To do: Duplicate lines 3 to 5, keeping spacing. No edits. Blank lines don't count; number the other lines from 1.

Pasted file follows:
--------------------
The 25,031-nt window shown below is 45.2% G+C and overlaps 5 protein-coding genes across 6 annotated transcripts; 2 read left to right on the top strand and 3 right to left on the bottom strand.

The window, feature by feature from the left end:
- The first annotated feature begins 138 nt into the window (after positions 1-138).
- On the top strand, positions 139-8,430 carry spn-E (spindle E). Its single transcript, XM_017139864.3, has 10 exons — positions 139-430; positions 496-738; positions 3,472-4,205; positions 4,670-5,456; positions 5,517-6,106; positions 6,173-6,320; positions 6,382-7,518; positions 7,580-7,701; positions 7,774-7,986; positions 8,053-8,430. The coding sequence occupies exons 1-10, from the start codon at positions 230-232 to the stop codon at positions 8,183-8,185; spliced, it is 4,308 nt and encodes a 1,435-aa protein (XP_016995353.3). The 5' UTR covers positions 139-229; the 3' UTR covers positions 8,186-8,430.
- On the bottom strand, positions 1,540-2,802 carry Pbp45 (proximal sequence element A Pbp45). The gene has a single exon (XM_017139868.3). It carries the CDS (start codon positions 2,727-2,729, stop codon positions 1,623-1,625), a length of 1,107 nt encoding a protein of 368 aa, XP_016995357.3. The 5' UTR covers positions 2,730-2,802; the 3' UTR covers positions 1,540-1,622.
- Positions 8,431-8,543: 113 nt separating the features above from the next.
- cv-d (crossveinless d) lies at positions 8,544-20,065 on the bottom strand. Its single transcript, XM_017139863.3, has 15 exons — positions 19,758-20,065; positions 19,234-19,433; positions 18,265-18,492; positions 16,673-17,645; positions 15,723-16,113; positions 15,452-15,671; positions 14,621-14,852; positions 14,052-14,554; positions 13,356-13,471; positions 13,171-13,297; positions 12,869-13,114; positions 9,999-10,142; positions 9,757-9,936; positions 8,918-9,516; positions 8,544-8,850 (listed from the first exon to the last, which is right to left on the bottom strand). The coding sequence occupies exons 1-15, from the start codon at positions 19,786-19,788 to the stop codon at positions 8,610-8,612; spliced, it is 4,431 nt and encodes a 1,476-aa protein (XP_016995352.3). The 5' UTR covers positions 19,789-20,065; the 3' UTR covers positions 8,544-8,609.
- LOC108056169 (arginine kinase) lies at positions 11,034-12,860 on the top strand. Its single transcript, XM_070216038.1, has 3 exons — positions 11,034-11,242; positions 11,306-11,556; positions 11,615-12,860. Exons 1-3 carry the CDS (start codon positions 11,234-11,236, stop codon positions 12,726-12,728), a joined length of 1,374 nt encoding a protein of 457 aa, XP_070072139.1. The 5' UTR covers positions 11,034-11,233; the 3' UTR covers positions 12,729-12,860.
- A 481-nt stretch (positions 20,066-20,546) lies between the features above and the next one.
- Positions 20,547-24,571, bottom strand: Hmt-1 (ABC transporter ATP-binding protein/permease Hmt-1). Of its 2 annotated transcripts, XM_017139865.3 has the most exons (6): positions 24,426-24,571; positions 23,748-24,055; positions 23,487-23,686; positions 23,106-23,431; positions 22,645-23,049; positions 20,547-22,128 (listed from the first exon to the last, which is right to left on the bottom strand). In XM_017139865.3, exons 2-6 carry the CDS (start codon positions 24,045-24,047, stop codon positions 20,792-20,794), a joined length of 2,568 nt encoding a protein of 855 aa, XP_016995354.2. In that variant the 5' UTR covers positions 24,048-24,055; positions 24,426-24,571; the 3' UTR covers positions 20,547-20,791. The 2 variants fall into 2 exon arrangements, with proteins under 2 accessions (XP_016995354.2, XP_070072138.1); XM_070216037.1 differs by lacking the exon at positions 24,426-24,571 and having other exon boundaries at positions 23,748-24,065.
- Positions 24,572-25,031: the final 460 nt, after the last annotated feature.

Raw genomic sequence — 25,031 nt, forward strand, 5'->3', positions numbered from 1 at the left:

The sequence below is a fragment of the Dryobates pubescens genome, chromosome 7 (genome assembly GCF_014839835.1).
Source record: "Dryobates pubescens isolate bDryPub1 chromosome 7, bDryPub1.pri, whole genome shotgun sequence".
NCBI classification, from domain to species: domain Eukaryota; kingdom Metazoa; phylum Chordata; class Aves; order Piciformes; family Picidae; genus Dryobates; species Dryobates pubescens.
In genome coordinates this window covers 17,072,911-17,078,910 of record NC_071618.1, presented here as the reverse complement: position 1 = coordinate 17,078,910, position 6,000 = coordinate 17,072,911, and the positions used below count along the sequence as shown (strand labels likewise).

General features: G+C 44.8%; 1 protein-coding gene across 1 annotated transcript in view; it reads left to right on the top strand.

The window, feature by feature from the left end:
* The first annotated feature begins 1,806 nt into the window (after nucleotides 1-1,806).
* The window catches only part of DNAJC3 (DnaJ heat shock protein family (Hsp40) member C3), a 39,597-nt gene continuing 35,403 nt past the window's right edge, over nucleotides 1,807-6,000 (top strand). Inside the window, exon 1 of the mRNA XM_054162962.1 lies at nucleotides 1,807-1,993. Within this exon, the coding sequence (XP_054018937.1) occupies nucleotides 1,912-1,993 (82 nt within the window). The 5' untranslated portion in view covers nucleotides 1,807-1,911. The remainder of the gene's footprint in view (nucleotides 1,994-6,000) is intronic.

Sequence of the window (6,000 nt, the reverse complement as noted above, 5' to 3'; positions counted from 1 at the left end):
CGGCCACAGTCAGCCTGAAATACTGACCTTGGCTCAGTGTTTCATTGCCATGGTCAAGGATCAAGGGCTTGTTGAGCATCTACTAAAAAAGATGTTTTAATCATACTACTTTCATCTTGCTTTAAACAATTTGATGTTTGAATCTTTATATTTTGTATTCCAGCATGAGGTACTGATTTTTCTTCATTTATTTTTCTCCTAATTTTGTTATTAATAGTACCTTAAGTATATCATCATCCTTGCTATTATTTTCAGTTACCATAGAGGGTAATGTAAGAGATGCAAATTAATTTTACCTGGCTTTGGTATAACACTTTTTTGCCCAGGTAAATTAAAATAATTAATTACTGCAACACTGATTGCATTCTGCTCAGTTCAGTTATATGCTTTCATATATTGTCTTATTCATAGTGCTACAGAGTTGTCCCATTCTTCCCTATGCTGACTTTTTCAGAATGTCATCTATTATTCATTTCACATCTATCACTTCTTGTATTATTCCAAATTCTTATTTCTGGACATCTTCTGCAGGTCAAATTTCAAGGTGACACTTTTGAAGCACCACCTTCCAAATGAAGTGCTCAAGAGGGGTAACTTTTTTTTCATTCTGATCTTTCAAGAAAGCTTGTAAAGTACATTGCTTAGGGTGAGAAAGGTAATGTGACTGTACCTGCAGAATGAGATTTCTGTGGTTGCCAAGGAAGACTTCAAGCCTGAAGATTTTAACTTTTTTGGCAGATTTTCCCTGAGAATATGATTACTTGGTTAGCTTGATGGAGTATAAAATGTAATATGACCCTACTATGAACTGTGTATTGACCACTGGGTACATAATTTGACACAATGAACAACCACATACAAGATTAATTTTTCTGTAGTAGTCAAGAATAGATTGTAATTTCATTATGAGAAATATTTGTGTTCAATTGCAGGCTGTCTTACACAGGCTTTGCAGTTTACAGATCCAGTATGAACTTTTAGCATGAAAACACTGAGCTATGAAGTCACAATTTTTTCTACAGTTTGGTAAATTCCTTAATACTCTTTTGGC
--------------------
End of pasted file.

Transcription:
- The first annotated feature begins 138 nt into the window (after positions 1-138).
- On the top strand, positions 139-8,430 carry spn-E (spindle E). Its single transcript, XM_017139864.3, has 10 exons — positions 139-430; positions 496-738; positions 3,472-4,205; positions 4,670-5,456; positions 5,517-6,106; positions 6,173-6,320; positions 6,382-7,518; positions 7,580-7,701; positions 7,774-7,986; positions 8,053-8,430. The coding sequence occupies exons 1-10, from the start codon at positions 230-232 to the stop codon at positions 8,183-8,185; spliced, it is 4,308 nt and encodes a 1,435-aa protein (XP_016995353.3). The 5' UTR covers positions 139-229; the 3' UTR covers positions 8,186-8,430.
- On the bottom strand, positions 1,540-2,802 carry Pbp45 (proximal sequence element A Pbp45). The gene has a single exon (XM_017139868.3). It carries the CDS (start codon positions 2,727-2,729, stop codon positions 1,623-1,625), a length of 1,107 nt encoding a protein of 368 aa, XP_016995357.3. The 5' UTR covers positions 2,730-2,802; the 3' UTR covers positions 1,540-1,622.